Table 4 contains descriptive statistics for the variables used in the models. Tables 5 and 6 contain bivariate correlations for the cross-sectional and longitudinal analyses, respectively. Tables 7 and 8 contain the regression results for the cross-sectional and longitudinal analyses, respectively. We use a significance threshold of p < .05 to evaluate the results. The correlation between educational expectations and previous grades was highly significant and positive (r = .34, p < .001) and significantly higher than the correlation between educational aspiration and previous grades (r = .27, p < .001), z = 2.90, p = .004. As in Study 1, evidence from this study suggests that the discrepancy between expectation and aspiration is more likely to be due to overly optimistic aspirations rather than pessimistic expectations. Specifically, among the 908 students who had attended college by Time 2, only 9 said that they expected to reach only a high school of education. Conversely, among the 433 students who had never attended college as of Time 2, only 57 (13%) said that they aspired to only a high school degree, while the remainder aspired higher than they attained.
Consistent with Study 1, quixotic hope was significantly negatively correlated with previous grades (r = -.17, p < .001), indicating that the more that aspiration exceeds expectation, the less this hope appears to be based in reality. In addition, quixotic hope was positively correlated with depression in both waves of the survey (rT1 = .11, p < .001; rT2 = .10, p < .001).
As in Study 1, we assessed the relationship between quixotic hope and depression both cross-sectionally and longitudinally. In both sets of analyses, demographic control variables were entered in Step 1 followed by educational expectations in Step 2 and quixotic hope (the positive difference between aspired and expected educational attainment) in Step 3. In the longitudinal analyses, Time 1 depression and four-year college attendance were added to the model to investigate change in depression over time as a function of quixotic hope, independent of the level of educational attainment that respondents had actually achieved. In both analyses we added a binary variable to indicate participants (n = 96) whose expectations exceeded their aspirations.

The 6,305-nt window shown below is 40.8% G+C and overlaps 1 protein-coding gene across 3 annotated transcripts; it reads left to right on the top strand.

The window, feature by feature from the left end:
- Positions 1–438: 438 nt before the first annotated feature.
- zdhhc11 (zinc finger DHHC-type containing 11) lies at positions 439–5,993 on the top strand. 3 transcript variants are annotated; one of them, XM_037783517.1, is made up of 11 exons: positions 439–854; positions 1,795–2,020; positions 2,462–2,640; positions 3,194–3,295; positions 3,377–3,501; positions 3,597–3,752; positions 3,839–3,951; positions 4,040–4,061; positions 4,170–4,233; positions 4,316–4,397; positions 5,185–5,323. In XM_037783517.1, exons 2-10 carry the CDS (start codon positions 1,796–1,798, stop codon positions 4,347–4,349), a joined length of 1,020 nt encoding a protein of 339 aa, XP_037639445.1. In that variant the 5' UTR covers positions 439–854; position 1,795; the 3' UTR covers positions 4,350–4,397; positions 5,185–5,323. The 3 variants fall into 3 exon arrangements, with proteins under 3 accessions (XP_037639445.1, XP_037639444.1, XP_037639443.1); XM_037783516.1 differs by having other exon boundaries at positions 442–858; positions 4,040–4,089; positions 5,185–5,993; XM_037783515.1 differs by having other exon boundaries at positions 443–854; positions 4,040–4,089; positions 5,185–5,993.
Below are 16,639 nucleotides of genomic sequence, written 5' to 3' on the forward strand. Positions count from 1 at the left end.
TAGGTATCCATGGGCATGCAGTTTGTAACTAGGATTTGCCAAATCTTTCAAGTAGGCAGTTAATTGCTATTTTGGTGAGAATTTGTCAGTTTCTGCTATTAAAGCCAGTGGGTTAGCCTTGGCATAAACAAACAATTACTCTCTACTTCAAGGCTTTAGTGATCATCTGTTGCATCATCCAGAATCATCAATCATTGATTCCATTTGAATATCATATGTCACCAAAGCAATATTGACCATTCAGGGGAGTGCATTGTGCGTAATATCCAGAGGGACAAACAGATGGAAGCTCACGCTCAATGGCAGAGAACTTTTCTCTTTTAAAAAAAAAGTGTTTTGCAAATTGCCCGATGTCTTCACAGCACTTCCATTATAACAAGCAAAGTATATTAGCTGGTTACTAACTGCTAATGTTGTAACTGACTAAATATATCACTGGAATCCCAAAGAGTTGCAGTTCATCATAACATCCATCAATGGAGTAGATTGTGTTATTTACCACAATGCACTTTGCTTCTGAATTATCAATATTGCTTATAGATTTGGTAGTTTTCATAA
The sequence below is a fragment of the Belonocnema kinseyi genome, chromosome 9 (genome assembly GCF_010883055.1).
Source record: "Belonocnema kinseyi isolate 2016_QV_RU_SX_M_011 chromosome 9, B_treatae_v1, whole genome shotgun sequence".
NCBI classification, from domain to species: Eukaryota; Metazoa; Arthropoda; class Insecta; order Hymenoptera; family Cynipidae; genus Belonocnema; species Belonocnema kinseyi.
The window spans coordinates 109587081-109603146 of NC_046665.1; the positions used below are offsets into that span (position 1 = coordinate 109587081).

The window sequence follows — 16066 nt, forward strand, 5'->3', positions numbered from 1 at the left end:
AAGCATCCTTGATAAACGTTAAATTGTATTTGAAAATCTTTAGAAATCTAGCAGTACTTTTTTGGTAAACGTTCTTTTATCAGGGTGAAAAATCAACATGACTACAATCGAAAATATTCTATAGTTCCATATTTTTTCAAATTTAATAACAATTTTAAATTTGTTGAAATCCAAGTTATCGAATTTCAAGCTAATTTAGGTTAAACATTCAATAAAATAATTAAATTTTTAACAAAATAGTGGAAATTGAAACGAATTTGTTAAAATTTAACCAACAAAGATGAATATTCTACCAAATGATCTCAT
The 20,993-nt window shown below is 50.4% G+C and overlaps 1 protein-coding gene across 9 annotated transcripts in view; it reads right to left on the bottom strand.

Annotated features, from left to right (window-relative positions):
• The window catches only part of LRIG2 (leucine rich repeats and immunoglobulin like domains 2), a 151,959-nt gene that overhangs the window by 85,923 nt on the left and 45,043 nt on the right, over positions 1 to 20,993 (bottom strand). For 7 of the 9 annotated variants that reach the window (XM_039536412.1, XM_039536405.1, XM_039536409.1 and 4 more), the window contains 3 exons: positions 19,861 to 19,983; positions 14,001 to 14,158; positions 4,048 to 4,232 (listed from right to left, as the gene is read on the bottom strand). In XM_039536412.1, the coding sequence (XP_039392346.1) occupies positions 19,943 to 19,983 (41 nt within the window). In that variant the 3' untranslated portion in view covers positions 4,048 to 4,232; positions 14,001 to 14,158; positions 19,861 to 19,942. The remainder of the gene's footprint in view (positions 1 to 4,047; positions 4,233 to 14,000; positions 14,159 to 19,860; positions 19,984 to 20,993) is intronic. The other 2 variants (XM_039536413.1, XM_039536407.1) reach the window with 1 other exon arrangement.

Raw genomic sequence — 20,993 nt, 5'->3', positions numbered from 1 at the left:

Time 1 Depression
A hierarchical regression analysis was conducted in order to investigate the cross-sectional relationship between quixotic hope and depression when controlling for the demographic variables listed above. The demographic control variables predicted depression in Step 1, R2 = .05, F(12,2807) = 8.31, p < .001 (see Table 7). In Step 2, educational expectations negatively predicted depression, R2∆ = .01, F∆ (1,2806) = 13.21, b = -0.11, ß = -0.10, p<0.001, 95% CIs for b = -0.17 to -0.05.
As expected, quixotic hope predicted depression when entered in Step 3, R2∆ = .003, F∆(2,2804) = 3.39, b = .11, ß = .07, p = .02, 95% CIs for b = 0.01 to 0.21, such that aspirations exceeding expectations was associated with greater depression.
Time 2 Depression
A hierarchical regression was conducted in which Time 2 depression was regressed onto Time 1 depression, socio-demographic controls, and family background variables in Step 1, educational expectations and four-year college attendance in Step 2, and quixotic hope (the difference between aspired and expected educational attainment) in Step 3. This analysis allows us to investigate the relationship between quixotic hope and change in depression over time when controlling for expected attainment, actual attainment, and baseline depression.
Time 1 depression and the demographic controls predicted Time 2 depression in Step 1, R2 = .12, F(8,1326) = 23.00, p < .001 (see Table 8). In Step 2, educational expectations and Time 2 college attendance predicted Time 2 depression, R2∆ = .01 F∆(2,1324) = 4.77, p = .009, although only college attendance individually accounted for additional variance, b = -.11, ß = -.07, p = .019, 95% CIs for b = -0.20 to -0.02.